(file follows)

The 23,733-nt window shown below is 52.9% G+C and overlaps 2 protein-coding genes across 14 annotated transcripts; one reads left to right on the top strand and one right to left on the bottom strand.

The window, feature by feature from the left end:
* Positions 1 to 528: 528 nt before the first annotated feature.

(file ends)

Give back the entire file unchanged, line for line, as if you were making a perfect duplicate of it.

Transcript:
The 23,733-nt window shown below is 52.9% G+C and overlaps 2 protein-coding genes across 14 annotated transcripts; one reads left to right on the top strand and one right to left on the bottom strand.

The window, feature by feature from the left end:
* Positions 1 to 528: 528 nt before the first annotated feature.